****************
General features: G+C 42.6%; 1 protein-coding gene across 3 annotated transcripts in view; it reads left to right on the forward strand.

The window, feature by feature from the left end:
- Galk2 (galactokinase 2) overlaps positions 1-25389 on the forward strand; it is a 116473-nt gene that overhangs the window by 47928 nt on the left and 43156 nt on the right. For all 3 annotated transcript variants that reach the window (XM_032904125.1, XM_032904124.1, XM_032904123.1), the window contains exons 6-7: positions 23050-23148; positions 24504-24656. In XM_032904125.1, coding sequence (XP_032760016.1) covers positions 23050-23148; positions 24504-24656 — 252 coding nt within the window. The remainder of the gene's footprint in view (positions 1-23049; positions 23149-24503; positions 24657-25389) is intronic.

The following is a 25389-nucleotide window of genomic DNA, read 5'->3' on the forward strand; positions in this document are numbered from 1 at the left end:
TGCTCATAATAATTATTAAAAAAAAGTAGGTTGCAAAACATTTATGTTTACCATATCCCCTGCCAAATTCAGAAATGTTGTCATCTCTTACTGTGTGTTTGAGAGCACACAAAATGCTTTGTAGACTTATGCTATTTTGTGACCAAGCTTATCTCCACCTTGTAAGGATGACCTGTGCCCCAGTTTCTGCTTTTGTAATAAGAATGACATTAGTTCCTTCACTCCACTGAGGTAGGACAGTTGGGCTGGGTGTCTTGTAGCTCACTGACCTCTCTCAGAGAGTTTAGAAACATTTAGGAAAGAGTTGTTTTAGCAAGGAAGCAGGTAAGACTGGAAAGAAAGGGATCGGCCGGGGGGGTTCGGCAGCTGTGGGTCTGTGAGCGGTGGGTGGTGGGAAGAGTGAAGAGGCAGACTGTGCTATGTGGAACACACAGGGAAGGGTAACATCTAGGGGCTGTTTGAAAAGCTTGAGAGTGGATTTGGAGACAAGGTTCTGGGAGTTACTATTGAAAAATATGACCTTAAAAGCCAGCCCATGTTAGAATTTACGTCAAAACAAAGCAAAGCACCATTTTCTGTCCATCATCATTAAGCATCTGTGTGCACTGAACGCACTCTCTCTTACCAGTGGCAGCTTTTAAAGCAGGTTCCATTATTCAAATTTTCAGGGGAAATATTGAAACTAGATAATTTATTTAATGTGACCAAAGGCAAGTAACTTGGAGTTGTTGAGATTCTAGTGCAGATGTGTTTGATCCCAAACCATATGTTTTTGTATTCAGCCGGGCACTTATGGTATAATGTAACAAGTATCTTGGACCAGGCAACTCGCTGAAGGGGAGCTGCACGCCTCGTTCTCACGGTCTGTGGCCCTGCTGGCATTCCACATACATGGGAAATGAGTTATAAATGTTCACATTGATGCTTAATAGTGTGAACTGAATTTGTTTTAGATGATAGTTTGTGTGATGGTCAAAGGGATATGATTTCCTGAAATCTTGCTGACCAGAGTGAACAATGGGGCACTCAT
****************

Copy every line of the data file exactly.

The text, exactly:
General features: G+C 42.6%; 1 protein-coding gene across 3 annotated transcripts in view; it reads left to right on the forward strand.

The window, feature by feature from the left end:
- Galk2 (galactokinase 2) overlaps positions 1-25389 on the forward strand; it is a 116473-nt gene that overhangs the window by 47928 nt on the left and 43156 nt on the right. For all 3 annotated transcript variants that reach the window (XM_032904125.1, XM_032904124.1, XM_032904123.1), the window contains exons 6-7: positions 23050-23148; positions 24504-24656. In XM_032904125.1, coding sequence (XP_032760016.1) covers positions 23050-23148; positions 24504-24656 — 252 coding nt within the window. The remainder of the gene's footprint in view (positions 1-23049; positions 23149-24503; positions 24657-25389) is intronic.

The following is a 25389-nucleotide window of genomic DNA, read 5'->3' on the forward strand; positions in this document are numbered from 1 at the left end:
TGCTCATAATAATTATTAAAAAAAAGTAGGTTGCAAAACATTTATGTTTACCATATCCCCTGCCAAATTCAGAAATGTTGTCATCTCTTACTGTGTGTTTGAGAGCACACAAAATGCTTTGTAGACTTATGCTATTTTGTGACCAAGCTTATCTCCACCTTGTAAGGATGACCTGTGCCCCAGTTTCTGCTTTTGTAATAAGAATGACATTAGTTCCTTCACTCCACTGAGGTAGGACAGTTGGGCTGGGTGTCTTGTAGCTCACTGACCTCTCTCAGAGAGTTTAGAAACATTTAGGAAAGAGTTGTTTTAGCAAGGAAGCAGGTAAGACTGGAAAGAAAGGGATCGGCCGGGGGGGTTCGGCAGCTGTGGGTCTGTGAGCGGTGGGTGGTGGGAAGAGTGAAGAGGCAGACTGTGCTATGTGGAACACACAGGGAAGGGTAACATCTAGGGGCTGTTTGAAAAGCTTGAGAGTGGATTTGGAGACAAGGTTCTGGGAGTTACTATTGAAAAATATGACCTTAAAAGCCAGCCCATGTTAGAATTTACGTCAAAACAAAGCAAAGCACCATTTTCTGTCCATCATCATTAAGCATCTGTGTGCACTGAACGCACTCTCTCTTACCAGTGGCAGCTTTTAAAGCAGGTTCCATTATTCAAATTTTCAGGGGAAATATTGAAACTAGATAATTTATTTAATGTGACCAAAGGCAAGTAACTTGGAGTTGTTGAGATTCTAGTGCAGATGTGTTTGATCCCAAACCATATGTTTTTGTATTCAGCCGGGCACTTATGGTATAATGTAACAAGTATCTTGGACCAGGCAACTCGCTGAAGGGGAGCTGCACGCCTCGTTCTCACGGTCTGTGGCCCTGCTGGCATTCCACATACATGGGAAATGAGTTATAAATGTTCACATTGATGCTTAATAGTGTGAACTGAATTTGTTTTAGATGATAGTTTGTGTGATGGTCAAAGGGATATGATTTCCTGAAATCTTGCTGACCAGAGTGAACAATGGGGCACTCAT